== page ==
Summary.

None of the drainage remediation techniques that you see today (sump pumps, french drains) were readily available or even invented back when your old San Carlos home was originally built.  So it shouldn’t be a surprise when you’re leafing through a property inspection report and you see that there’s evidence of moisture under your crawl space (wet soil, water marks on the foundation, fungus damage, efflorescence, etc.. )   If you’re considering buying a home that has obvious drainage issues, be sure to budget enough funds to solve the problem in a reasonable time (preferably the first year.)   If you already live in a home that has drainage issues, it’s critical to get these resolved, not only for the well being of the house and for the safety of those who live in it, but also the resale value down the road.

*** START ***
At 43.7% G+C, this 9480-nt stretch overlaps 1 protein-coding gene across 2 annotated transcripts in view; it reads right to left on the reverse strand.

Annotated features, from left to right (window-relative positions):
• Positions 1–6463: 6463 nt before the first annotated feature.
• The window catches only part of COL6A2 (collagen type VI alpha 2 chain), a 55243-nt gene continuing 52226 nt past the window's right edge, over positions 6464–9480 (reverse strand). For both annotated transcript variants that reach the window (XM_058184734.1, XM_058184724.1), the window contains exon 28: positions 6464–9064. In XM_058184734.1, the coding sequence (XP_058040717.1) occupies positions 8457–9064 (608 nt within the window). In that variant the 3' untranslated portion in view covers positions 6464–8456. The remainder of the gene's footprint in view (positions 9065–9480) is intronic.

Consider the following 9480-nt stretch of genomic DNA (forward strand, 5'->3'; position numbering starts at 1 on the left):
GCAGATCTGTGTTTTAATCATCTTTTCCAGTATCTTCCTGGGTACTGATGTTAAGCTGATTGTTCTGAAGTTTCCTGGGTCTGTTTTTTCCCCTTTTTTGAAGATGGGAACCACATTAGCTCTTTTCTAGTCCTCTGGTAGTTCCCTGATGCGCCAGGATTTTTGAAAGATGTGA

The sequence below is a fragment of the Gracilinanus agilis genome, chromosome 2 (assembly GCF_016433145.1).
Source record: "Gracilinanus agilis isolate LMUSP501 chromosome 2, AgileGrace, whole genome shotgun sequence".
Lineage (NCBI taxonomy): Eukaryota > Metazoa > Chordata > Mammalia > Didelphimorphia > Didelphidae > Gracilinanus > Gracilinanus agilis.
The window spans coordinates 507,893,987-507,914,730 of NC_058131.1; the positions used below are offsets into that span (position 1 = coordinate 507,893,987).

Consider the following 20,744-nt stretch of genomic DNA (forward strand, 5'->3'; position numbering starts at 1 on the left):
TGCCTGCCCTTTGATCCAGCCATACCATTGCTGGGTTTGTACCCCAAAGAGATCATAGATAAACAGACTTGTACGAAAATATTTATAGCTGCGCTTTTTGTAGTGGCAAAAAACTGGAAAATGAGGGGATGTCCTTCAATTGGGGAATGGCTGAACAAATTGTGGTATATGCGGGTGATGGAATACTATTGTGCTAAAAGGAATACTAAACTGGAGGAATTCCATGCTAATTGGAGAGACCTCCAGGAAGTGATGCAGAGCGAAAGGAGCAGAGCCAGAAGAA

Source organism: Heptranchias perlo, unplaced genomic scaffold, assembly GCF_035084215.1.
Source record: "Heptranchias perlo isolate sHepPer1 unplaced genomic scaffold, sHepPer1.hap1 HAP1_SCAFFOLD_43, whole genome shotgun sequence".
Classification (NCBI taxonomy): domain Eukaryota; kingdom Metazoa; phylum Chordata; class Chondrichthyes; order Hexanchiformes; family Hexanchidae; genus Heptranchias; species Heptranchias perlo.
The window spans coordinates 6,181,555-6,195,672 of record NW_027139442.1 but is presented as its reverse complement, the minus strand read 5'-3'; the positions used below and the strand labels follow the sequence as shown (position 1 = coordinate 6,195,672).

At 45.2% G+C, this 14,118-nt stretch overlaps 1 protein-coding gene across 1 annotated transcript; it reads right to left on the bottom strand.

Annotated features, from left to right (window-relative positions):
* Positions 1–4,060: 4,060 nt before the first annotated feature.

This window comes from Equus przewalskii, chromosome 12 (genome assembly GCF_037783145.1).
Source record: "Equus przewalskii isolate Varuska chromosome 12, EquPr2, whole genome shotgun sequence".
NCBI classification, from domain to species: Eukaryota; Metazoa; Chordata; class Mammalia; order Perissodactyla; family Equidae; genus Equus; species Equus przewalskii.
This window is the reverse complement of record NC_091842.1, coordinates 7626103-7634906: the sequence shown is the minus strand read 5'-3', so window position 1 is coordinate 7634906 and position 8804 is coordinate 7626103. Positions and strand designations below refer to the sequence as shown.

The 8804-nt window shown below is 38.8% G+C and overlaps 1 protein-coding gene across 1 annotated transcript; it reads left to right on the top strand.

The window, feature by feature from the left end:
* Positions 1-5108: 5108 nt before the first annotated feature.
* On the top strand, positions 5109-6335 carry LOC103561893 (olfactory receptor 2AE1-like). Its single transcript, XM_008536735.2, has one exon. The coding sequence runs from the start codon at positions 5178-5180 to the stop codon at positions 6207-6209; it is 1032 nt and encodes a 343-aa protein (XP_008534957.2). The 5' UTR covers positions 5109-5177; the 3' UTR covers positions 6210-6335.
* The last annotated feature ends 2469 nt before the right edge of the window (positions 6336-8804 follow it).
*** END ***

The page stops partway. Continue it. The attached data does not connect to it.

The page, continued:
This Old San Carlos House is an occasional series on the White Oaks Blog.

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Comments 1
  • The gutter is the part of a building’s roofing structure that is responsible for collecting rain water, and disposing of such water is a way that does not lead to a damage of the building. Without gutters, buildings would have shorter lives, as rain water falling effect of induced structural weakness.